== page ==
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Inflation convergence and currency unions: the case of the East African community


  • Narayan Kishor
  • John Ssozi


Purpose - The purpose of this paper is to investigate inflation convergence within the East African Community (EAC) as it aspires to become a currency union. Design/methodology/approach - An unobserved dynamic factor model was used to decompose the variation in inflation into a component that is common across the countries in the EAC region and a component that is country specific. Convergence was measured by the percentage of variation in inflation that is common across countries. Findings - The estimated results from the dynamic factor model for the pre-EAC Treaty (1981:3 to 2000:2) period and post-EAC Treaty (2000:3 to 2009:1) period suggest that the percentage variation in inflation in the EAC that is explained by the common regional component increased significantly during the post-Treaty period. Research limitations/implications - One of the limitations of this paper is that it does not address the mechanism through which the convergence in a currency union is achieved. Future research should try to examine the link between convergence and different macroeconomic policies. Practical implications - This paper suggests that the push towards forming a currency union in East Africa has led to a greater degree of inflation synchronization across different countries in the region. Originality/value - The main contribution of this paper is to use an unobserved component model to estimate the degree of inflation synchronization in East African countries.

Suggested Citation

  • Narayan Kishor & John Ssozi, 2010. "Inflation convergence and currency unions: the case of the East African community," Indian Growth and Development Review, Emerald Group Publishing, vol. 3(1), pages 36-52, April.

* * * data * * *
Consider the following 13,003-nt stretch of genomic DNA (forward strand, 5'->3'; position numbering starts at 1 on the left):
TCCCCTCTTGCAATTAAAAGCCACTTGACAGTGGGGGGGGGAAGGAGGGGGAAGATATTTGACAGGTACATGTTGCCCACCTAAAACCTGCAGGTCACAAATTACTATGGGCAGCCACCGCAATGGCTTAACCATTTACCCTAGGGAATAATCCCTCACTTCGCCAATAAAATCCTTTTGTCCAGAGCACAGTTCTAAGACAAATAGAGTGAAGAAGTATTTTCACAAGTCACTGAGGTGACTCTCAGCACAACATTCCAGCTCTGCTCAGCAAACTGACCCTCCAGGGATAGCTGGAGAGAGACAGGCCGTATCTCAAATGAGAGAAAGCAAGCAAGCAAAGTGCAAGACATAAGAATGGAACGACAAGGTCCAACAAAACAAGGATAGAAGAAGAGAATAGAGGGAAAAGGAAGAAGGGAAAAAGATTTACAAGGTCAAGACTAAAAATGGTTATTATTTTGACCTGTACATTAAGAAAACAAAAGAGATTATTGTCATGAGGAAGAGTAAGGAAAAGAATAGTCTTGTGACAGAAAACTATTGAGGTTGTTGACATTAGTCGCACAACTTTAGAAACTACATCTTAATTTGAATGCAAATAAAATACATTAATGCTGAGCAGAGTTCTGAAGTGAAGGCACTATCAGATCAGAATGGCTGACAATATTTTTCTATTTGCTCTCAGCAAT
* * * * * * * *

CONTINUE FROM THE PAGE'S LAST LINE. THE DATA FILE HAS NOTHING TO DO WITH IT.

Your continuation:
• Handle: RePEc:eme:igdrpp:v:3:y:2010:i:1:p:36-52

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    References listed on IDEAS

    1. Hansen, Gary D., 1985. "Indivisible labor and the business cycle," Journal of Monetary Economics, Elsevier, vol. 16(3), pages 309-327, November.
    2. King, Robert G & Watson, Mark W, 2002. "System Reduction and Solution Algorithms for Singular Linear Difference Systems under Rational Expectations," Computational Economics, Springer;Society for Computational Economics, vol. 20(1-2), pages 57-86, October.
    3. Heer, Burkhard & Maußner, Alfred, 2008. "Computation Of Business Cycle Models: A Comparison Of Numerical Methods," Macroeconomic Dynamics, Cambridge University Press, vol. 12(05), pages 641-663, November.
    4. Aruoba, S. Boragan & Fernandez-Villaverde, Jesus & Rubio-Ramirez, Juan F., 2006. "Comparing solution methods for dynamic equilibrium economies," Journal of Economic Dynamics and Control, Elsevier, vol. 30(12), pages 2477-2508, December.
    5. Burkhard Heer & Alfred Maussner, 2006. "Business Cycle Dynamics of a New Keynesian Overlapping Generations Model with Progressive Income Taxation," CESifo Working Paper Series 1692, CESifo Group Munich.
    6. Robin Brooks, 2002. "Asset-Market Effects of the Baby Boom and Social-Security Reform," American Economic Review, American Economic Association, vol. 92(2), pages 402-406, May.
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    Cited by:

    1. Simplice A. Asongu, 2014. "Does money matter in Africa?: New empirics on long- and short-run effects of monetary policy on output and prices," Indian Growth and Development Review, Emerald Group Publishing, vol. 7(2), pages 142-180, November.
    2. Simplice Asongu, 2016. "New empirics of monetary policy dynamics: evidence from the CFA franc zones," African Journal of Economic and Management Studies, Emerald Group Publishing, vol. 7(2), pages 164-204, June.
    3. Dridi, Jemma & Nguyen, Anh D. M., 2017. "Inflation Convergence In East African Countries," MPRA Paper 80393, University Library of Munich, Germany.


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